Recognizing the disagreement between the circuits on the issue and the need for clarity, the Supreme Court rejected the Ninth Circuit’s interpretation of the diversity jurisdiction statute and designated the “nerve center” approach for all federal diversity cases. Adopting and expanding on an approach articulated by the late District Judge Weinfeld in Scot Typewriter Co. v. Underwood Corp., 170 F. Supp. 862 (D.C.N.Y. 1959), and applied in the Seventh Circuit, the Court held that ‘[P]rincipal place of business’ is best read as referring to the place where a corporation’s officers direct, control, and coordinate the corporation’s activities. It is the place that Courts of Appeals have called the corporation’s ‘nerve center.’ And in practice it should normally be the place where the corporation maintains its headquarters.” The Court cautioned that the corporate headquarters will not be considered the principal place of business if it is not the actual center of direction, control, and coordination, such as if it were “simply an office where the corporation holds its board meetings.”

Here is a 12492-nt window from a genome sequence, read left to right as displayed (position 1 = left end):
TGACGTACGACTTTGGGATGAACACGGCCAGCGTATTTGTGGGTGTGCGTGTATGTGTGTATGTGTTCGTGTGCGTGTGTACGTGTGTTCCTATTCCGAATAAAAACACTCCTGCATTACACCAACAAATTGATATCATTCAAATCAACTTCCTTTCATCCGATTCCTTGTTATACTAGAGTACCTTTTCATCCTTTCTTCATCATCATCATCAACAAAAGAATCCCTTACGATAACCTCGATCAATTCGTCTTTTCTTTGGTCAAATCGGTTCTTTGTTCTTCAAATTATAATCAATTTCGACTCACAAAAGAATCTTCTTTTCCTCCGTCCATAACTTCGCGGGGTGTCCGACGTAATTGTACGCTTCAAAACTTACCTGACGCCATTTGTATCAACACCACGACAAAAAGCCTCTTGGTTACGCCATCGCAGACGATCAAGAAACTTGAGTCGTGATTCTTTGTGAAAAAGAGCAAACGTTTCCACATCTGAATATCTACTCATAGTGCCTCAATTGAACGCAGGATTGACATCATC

About the Authors: The law firm of Albright, Stoddard, Warnick & Albright is an A-V Rated Nevada-based full-service law firm having attorneys licensed in Nevada, California and Utah. Our firm’s practice includes a strong emphasis on real estate, secured finance and litigation.

Note: This article, and any other information you obtain at this website, is not offered as legal advice, nor should it be relied upon as such, nor is it a solicitation for legal services. Only a licensed attorney can advise you with respect to your specific legal needs. We welcome your contacting our firm to discuss such representation. Contacting us does not create an attorney-client relationship. Please do not send any confidential information to us until such time as an attorney-client relationship has been established.

About the Authors: The law firm of Albright, Stoddard, Warnick & Albright is an A-V Rated Nevada-based full-service law firm having attorneys licensed in Nevada, California and Utah. Our firm’s practice includes a strong emphasis on personal injury accidents. Call us at 702-384-7111.

Note: This article, and any other information you obtain at this website, is not offered as legal advice, nor should it be relied upon as such, nor is it a solicitation for legal services. Only a licensed attorney can advise you with respect to your specific legal needs. We welcome your contacting our firm to discuss such representation. Contacting us does not create an attorney-client relationship. Please do not send any confidential information to us until such time as an attorney-client relationship has been established.